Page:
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Vilna Ghetto Uprising Definition

Vilna Ghetto Uprising - Revolt against the Nazis led chiefly by Zionist groups in 1943, by Yitzhak Wittenberg of the Communist youth and Abba Kovner of Hashomer Hatzair. This was one of several resistance operations organized during the Holocaust, which were led by Zionists or in which Zionists participated.

On June 24, 1941, two days after Germany launched its surprise attack against the Soviet Union, Operation Barbarossa, the Germans occupied Vilnius or Vilna, now in Lithuania.

As the Germans swept east, they began the oppression and ultimately the liquidation of the Jews  in the areas they occupied.

Vilna had a Jewish population of about 55,000. It was a historic center of Jewish culture and learning.

In July, less than a month after the Germans occupied Vilna,  SS Einsatzkommando 9 rounded up 6,000 Jewish men of Vilna and took them to Ponary, about 6 miles from Vilna, where they were shot. 

The next major Aktion took place beginning August 31, supposedly in retaliation for an attack against the Germans. The Germans then crowded tens of thousands of Jews from surrounding areas into Vilna.

Abba Kovner, who was to lead the ghetto revolt, saw a woman dragged by the hair by two soldiers, a woman who was holding something in her arms. One of them directed a beam of light into her face, the other one dragged her by her hair and threw her on the pavement.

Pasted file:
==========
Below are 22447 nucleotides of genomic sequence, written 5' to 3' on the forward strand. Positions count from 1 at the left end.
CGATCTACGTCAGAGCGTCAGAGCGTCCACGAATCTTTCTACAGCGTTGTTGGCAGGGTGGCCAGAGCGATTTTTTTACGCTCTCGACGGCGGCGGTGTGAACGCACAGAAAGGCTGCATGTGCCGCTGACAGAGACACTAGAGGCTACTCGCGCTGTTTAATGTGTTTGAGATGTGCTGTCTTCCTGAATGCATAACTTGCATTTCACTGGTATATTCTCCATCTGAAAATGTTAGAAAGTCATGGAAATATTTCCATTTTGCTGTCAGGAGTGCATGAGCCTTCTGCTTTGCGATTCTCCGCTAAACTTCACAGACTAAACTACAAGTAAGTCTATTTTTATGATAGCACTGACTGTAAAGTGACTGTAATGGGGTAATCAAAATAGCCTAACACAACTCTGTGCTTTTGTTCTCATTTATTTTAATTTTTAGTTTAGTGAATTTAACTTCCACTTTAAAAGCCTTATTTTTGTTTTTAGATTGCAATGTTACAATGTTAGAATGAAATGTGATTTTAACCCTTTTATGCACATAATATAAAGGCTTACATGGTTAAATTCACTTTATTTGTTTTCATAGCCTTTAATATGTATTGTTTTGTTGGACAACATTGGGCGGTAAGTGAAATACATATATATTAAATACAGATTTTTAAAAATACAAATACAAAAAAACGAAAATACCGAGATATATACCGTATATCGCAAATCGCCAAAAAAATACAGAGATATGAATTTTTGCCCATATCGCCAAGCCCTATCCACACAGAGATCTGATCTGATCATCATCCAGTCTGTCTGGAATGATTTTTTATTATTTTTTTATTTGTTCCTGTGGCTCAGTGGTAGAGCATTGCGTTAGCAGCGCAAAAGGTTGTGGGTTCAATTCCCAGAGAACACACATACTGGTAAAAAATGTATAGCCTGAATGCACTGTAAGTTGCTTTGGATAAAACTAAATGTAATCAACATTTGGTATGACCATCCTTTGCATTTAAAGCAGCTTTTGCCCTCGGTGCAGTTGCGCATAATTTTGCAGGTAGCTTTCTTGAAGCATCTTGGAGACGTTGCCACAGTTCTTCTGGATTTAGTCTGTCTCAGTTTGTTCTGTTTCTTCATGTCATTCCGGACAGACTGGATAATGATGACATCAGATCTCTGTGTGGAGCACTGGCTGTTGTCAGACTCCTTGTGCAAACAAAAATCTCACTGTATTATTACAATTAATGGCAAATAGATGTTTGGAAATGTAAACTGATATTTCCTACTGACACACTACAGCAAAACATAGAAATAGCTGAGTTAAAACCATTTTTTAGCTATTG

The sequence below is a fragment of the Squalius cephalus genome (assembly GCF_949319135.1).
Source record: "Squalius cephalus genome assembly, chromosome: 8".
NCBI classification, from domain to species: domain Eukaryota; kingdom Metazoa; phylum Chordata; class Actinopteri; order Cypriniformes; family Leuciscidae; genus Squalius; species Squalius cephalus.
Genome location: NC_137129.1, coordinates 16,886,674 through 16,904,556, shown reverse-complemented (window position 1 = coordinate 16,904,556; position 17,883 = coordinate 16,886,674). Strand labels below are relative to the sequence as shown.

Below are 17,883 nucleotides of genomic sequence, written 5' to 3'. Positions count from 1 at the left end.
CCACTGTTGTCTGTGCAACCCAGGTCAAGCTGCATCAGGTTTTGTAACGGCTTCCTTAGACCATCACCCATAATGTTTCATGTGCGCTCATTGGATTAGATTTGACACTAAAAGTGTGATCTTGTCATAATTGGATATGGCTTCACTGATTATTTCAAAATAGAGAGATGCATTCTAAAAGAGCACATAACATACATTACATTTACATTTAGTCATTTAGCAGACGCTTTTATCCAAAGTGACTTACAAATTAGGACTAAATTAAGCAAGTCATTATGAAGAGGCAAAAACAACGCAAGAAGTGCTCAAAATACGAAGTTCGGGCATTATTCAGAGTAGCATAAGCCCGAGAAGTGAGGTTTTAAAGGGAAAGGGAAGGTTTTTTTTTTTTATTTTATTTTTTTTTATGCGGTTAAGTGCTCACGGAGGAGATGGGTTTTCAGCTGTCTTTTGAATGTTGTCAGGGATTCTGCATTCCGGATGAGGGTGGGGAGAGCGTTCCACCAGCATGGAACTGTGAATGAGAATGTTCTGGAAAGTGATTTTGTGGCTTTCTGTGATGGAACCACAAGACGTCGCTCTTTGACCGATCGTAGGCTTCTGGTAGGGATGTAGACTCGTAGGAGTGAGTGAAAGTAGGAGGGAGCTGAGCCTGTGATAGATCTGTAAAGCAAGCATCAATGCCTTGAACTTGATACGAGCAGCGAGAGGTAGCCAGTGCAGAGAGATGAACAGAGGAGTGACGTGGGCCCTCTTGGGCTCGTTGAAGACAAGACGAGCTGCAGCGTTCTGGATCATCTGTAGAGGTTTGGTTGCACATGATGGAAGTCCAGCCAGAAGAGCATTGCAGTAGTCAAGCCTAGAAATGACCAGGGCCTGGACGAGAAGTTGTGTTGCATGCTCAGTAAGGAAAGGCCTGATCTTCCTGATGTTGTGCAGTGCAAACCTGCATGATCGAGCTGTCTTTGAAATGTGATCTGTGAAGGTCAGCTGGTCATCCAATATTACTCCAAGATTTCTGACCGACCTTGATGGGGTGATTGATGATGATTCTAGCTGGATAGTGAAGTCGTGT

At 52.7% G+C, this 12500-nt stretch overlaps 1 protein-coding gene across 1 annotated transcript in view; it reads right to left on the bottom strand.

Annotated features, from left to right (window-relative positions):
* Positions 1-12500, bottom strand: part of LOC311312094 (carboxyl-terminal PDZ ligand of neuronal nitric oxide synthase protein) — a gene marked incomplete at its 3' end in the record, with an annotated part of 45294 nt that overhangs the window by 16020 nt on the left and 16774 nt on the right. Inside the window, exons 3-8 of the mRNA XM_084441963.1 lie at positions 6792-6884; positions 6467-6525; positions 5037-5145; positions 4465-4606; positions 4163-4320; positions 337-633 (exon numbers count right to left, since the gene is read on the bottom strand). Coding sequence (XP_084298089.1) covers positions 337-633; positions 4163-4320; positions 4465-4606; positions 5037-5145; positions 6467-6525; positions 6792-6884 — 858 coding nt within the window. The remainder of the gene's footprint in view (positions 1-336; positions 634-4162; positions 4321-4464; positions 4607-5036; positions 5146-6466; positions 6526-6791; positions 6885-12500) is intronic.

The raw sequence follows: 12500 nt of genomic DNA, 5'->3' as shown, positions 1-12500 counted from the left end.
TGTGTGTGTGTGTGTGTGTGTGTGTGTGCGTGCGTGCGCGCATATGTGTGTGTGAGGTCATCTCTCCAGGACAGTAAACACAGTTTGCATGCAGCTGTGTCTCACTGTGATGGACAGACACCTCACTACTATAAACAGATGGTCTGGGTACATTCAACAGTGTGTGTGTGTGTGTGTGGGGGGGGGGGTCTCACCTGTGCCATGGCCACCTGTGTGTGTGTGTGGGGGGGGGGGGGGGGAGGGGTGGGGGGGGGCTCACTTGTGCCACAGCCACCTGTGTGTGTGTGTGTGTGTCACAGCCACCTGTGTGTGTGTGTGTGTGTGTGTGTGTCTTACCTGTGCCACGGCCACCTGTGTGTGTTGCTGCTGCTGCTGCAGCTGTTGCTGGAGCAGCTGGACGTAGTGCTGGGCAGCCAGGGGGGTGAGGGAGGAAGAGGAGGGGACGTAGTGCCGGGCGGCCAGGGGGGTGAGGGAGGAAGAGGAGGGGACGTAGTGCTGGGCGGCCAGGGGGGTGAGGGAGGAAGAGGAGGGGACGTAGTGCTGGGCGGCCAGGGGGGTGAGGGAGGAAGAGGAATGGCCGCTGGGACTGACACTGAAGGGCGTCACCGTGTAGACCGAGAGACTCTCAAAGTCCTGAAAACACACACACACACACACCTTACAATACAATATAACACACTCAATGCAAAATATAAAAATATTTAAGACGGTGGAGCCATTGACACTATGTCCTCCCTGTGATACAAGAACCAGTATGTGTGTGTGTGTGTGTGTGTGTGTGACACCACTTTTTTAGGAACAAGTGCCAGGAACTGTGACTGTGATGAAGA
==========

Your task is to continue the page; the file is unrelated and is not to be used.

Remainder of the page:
Then the infant fell out of her arms. One of the two, the one with the flashlight, I believe, took the infant, raised him into the air, grabbed him by the leg. The woman crawled on the earth, took hold of his boot and pleaded for mercy. But the soldier took the boy and hit him with his head against the wall, once, twice, smashed him against the wall.1  
 

During the four day Aktion. 8,000 men and women were shot at Ponary.

Immediately following the last Aktion, the remaining Jews were herded into a small area of Vilna and walled in. Kovner related:

... when the troops herded the whole suffering, tortured, weeping mass of people into the narrow streets of the ghetto, into those seven narrow stinking streets, and locked the walls that had been built, behind them, everyone suddenly sighed with relief. They left behind them days of fear and horror; and ahead of them were deprivation, hunger and suffering - but now they felt more secure, less afraid. Almost no one believed that it would be possible to kill off all of them, all those thousands and tens of thousands, the Jews of Vilna, Kovno, Bialystok, and Warsaw - the millions, with their women and children.2